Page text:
The University of Southampton team looked at available medical studies and found evidence the two were linked., reports the BBC today. But there was no proof that one necessarily caused the other.
“It may be that people taking anti-depressants put on weight which, in turn, increases their diabetes risk, the team told Diabetes Care journal. Or the drugs themselves may interfere with blood sugar control. Their analysis of 22 studies involving thousands of patients on anti-depressants could not single out any class of drug or type of person as high risk. Prof Richard Holt and colleagues say more research is needed to investigate what factors lie behind the findings.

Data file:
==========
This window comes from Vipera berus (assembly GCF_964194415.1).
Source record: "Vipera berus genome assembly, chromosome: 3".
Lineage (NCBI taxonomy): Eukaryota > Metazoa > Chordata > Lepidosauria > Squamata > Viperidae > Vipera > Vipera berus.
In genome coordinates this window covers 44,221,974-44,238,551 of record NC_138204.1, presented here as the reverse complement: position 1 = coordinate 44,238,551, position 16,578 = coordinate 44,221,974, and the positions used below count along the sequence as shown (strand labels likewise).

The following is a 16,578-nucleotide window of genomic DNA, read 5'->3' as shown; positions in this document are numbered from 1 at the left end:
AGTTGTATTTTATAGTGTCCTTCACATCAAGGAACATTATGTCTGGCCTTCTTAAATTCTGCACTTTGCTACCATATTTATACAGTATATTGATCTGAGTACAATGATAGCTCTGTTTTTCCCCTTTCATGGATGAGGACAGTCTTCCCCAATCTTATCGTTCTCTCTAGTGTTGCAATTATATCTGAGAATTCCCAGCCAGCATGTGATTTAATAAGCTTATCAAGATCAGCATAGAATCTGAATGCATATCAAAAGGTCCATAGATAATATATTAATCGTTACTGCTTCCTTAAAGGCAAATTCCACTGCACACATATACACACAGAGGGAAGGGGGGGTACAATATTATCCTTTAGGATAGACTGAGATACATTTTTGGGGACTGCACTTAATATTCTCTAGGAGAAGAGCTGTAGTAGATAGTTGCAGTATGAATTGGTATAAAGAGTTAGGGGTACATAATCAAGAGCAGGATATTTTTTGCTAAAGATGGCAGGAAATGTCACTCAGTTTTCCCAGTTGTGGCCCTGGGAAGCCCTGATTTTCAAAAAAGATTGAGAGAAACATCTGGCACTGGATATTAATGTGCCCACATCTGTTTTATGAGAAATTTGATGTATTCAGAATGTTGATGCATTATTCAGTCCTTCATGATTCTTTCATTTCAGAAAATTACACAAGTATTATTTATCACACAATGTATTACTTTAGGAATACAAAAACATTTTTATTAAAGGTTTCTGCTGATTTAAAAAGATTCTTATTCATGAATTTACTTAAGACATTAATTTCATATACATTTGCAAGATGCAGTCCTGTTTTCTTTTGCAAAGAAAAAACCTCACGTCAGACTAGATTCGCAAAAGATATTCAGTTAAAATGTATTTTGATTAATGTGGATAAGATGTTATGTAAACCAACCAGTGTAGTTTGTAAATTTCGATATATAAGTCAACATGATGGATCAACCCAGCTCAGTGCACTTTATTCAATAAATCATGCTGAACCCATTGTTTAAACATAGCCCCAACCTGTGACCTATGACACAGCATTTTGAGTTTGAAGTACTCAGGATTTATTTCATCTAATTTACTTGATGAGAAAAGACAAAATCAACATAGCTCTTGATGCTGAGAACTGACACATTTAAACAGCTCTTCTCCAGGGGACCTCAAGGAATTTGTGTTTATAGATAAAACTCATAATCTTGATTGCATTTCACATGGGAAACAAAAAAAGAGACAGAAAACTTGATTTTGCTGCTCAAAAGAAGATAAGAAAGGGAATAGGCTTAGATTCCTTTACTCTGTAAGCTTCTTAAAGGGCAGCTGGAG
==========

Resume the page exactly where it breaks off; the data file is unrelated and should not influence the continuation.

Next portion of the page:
“And they say doctors should keep a closer check for early warning signs of diabetes in patients who have been prescribed these drugs. With 46 million anti-depressant prescriptions a year in the UK, this potential increased risk is worrying, they say. Prof Holt said: “Some of this may be coincidence but there’s a signal that people who are being treated with anti-depressants then have an increased risk of going on to develop diabetes. “We need to think about screening and look at means to reduce that risk.” Diabetes is easy to diagnose with a blood test, and Prof Holt says this ought to be part of a doctor’s consultation.
“Diabetes is potentially preventable by changing your diet and being more physically active. Continue reading “Anti-depressants and diabetes”